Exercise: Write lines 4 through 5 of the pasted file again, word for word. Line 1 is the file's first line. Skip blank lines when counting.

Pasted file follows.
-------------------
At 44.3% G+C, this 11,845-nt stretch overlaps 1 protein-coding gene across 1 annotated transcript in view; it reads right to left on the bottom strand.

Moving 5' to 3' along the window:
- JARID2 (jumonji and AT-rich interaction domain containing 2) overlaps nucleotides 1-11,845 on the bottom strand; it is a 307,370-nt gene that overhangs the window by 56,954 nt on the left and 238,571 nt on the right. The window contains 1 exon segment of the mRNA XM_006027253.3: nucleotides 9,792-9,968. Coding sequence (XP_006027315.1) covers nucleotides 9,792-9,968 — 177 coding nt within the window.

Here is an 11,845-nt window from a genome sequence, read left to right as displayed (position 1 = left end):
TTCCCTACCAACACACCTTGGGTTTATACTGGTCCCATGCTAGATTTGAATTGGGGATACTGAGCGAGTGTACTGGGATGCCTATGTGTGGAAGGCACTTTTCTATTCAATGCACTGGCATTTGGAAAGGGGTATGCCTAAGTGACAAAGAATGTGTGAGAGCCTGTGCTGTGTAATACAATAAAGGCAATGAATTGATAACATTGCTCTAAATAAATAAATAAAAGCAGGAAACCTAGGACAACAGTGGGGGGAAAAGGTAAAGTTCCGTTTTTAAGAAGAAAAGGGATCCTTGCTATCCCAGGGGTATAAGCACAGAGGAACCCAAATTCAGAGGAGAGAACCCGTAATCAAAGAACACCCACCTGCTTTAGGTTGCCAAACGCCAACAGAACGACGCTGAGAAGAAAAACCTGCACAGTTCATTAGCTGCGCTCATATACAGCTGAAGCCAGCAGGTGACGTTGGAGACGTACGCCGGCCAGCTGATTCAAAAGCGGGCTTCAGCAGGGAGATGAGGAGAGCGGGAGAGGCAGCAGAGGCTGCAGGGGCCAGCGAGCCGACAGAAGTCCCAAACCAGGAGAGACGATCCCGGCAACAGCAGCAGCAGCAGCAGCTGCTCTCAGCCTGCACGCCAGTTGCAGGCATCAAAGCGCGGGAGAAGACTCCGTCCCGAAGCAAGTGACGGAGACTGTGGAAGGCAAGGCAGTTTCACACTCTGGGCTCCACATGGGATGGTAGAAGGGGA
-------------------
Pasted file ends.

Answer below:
Here is an 11,845-nt window from a genome sequence, read left to right as displayed (position 1 = left end):
TTCCCTACCAACACACCTTGGGTTTATACTGGTCCCATGCTAGATTTGAATTGGGGATACTGAGCGAGTGTACTGGGATGCCTATGTGTGGAAGGCACTTTTCTATTCAATGCACTGGCATTTGGAAAGGGGTATGCCTAAGTGACAAAGAATGTGTGAGAGCCTGTGCTGTGTAATACAATAAAGGCAATGAATTGATAACATTGCTCTAAATAAATAAATAAAAGCAGGAAACCTAGGACAACAGTGGGGGGAAAAGGTAAAGTTCCGTTTTTAAGAAGAAAAGGGATCCTTGCTATCCCAGGGGTATAAGCACAGAGGAACCCAAATTCAGAGGAGAGAACCCGTAATCAAAGAACACCCACCTGCTTTAGGTTGCCAAACGCCAACAGAACGACGCTGAGAAGAAAAACCTGCACAGTTCATTAGCTGCGCTCATATACAGCTGAAGCCAGCAGGTGACGTTGGAGACGTACGCCGGCCAGCTGATTCAAAAGCGGGCTTCAGCAGGGAGATGAGGAGAGCGGGAGAGGCAGCAGAGGCTGCAGGGGCCAGCGAGCCGACAGAAGTCCCAAACCAGGAGAGACGATCCCGGCAACAGCAGCAGCAGCAGCAGCTGCTCTCAGCCTGCACGCCAGTTGCAGGCATCAAAGCGCGGGAGAAGACTCCGTCCCGAAGCAAGTGACGGAGACTGTGGAAGGCAAGGCAGTTTCACACTCTGGGCTCCACATGGGATGGTAGAAGGGGA